John Hamer's Project and Thesis Topics

My main research interests are in Software Engineering and Computer Science Education, although I am willing to consider topics outside this area for single-semester projects.

The topics listed here are not exhaustive, and this list gets updated rather infrequently. If you are interested in undertaking a project or thesis under my supervision, please see me as soon as possible.

Peer assessment (Aropä)

Aropä is a web-based tool that supports peer assessment activities. It is now used by a number of department, and there is a demand for many new features and improvements. Some of these are mentioned here.

Adopting google's AJAX map technology to document review

Rather than downloading a PDF or DOC file to review, the idea is to generate a bitmap image of the document and view it using google's map navigation technology. The technology will also allow a reviewer to place annotations (ink) on top of the map, and for these annotations to be stored compactly and separately from the document.

XML-ify Aropä

Aropä currently emits HTML output directly. A more flexible interface could be achieved by generating XML and translating to HTML (perhaps using the client-side XSLT translators in Firefox and IE).

Performance analysis

Very little is currently known about the performance bottlenecks in Aropä. How many users can a typical server be expected to support? A study is needed to provide some guidelines.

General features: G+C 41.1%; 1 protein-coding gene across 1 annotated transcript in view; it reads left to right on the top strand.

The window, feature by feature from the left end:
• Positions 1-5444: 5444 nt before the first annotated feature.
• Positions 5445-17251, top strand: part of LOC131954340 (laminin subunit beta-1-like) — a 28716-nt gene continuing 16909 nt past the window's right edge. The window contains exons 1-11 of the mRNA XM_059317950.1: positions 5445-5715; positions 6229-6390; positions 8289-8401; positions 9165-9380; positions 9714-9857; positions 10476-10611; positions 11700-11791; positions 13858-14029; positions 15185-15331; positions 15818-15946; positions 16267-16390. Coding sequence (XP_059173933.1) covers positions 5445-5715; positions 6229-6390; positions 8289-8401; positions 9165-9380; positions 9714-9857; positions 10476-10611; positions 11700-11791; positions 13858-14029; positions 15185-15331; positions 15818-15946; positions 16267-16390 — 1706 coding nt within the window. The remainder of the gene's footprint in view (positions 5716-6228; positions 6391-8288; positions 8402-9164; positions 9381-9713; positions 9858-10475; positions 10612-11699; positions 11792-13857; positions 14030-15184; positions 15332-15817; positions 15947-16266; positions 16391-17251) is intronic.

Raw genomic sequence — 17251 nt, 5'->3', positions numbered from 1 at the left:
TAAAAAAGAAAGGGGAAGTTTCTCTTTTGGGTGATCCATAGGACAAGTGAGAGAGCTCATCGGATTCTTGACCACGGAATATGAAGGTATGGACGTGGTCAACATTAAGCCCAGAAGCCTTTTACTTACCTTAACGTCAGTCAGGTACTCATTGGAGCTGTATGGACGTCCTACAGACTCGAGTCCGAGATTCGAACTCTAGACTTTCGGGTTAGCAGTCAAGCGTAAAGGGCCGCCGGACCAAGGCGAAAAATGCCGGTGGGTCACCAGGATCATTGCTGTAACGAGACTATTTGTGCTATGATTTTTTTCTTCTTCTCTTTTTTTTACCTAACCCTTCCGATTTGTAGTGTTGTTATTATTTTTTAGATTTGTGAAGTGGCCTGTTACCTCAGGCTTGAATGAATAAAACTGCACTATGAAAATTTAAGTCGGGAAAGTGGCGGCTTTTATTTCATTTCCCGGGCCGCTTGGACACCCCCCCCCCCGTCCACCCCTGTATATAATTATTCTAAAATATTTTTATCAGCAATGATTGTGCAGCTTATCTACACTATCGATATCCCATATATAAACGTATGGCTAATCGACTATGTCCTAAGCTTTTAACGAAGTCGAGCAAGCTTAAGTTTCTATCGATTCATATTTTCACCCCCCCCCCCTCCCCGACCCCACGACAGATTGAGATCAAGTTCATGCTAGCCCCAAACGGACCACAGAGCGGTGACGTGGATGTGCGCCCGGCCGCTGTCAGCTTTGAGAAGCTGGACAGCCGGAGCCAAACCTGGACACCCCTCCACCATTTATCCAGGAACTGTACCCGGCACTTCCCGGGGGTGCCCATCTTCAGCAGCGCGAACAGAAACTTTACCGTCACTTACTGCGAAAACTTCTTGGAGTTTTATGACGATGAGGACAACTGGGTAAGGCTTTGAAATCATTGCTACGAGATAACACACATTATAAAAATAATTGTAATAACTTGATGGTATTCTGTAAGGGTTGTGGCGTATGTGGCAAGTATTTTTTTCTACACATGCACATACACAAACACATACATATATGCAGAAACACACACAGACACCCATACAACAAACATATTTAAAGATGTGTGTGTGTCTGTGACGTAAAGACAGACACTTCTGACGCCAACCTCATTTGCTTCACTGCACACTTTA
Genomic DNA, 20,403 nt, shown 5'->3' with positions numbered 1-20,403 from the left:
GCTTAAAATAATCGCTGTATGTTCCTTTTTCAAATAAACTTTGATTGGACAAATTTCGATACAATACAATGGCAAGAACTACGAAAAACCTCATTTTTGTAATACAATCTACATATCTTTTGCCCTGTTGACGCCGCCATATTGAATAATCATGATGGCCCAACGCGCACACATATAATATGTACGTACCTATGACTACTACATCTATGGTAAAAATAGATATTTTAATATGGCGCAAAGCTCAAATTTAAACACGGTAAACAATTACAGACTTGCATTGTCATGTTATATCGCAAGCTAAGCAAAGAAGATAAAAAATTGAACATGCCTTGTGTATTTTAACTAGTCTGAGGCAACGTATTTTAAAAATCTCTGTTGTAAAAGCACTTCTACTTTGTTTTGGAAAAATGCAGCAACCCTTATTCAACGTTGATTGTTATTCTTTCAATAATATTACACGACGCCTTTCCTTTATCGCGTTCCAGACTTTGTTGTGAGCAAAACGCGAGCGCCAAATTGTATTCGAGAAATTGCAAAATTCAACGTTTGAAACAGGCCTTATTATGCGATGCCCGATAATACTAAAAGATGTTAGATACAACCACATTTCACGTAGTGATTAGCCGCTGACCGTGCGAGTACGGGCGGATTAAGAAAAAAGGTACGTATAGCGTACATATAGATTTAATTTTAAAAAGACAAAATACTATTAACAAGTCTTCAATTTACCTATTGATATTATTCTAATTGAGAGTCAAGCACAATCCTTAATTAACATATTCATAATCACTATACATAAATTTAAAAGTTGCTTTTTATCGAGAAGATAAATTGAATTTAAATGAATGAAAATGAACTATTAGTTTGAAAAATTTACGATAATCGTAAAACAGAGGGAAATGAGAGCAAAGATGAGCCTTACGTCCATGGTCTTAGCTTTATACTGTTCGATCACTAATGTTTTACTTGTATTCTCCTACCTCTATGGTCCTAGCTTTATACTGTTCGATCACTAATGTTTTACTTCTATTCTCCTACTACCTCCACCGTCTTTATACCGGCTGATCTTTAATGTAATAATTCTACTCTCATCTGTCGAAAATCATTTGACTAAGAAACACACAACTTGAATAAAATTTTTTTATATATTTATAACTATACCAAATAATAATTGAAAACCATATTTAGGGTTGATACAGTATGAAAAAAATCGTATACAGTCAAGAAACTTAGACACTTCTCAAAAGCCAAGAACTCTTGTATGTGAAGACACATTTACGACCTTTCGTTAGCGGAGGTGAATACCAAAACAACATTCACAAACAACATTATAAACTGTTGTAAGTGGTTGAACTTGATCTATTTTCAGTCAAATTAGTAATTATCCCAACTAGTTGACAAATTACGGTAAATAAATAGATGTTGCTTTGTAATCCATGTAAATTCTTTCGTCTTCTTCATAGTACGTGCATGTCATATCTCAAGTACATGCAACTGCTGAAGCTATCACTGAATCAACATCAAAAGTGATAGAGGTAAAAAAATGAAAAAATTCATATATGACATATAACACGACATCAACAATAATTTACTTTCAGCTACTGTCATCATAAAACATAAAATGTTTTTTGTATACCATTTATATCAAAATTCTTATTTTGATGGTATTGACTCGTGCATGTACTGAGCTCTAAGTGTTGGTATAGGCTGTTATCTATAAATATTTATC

The Outrageous Software Project

As a whole, the project is probably not suitable for anything, but parts can be broken off for PhD, MSc thesis or project.
Today, most software exists, not to solve a problem, but to interface with other software. --- I.O.Angell

"Outrageous Software" is a combination of three radical software technologies: prevaylance, naked objects and the Mozart programming language.

Taken together, these technologies reduce the traditional 3-tier software architecture into a single tier devoted exclusively to business logic. More details can be found in this talk

Computer Science Education

Mostly suitable for MSc or PhD.

I have a variety of projects in various stages of development. Everything here is changing rapidly, so check first.

A Haskell typesetter

Suitable for MSc thesis or project.

Program listings can be made considerably more attractive to read if they are printed using an automatic code typesetter. Typically, typesetting code involves formatting identifiers in an italic font, bolding reserved words, and replacing symbols with their mathematical equivalents.

The close relationship between modern functional languages (such as Haskell) and the lambda-calculus makes more radical forms of typesetting possible. For example, it is often desirable to use specialist notations (e.g., write lists as sets) rename functions in an extended typeface (e.g., using greek letters), etc.

Such typesetting transformations cannot be performed fully automatically. Code annotations are required to specify how data types, functions and variables are to be formatted. These annotations may take the form of a mini-language, defining translation rules for converting Haskell expressions into TeX.

The topic requires a student with a firm grasp of functional programming and the basics of language implementation. No previous experience with TeX is necessary, although this would be an advantage.

John Hamer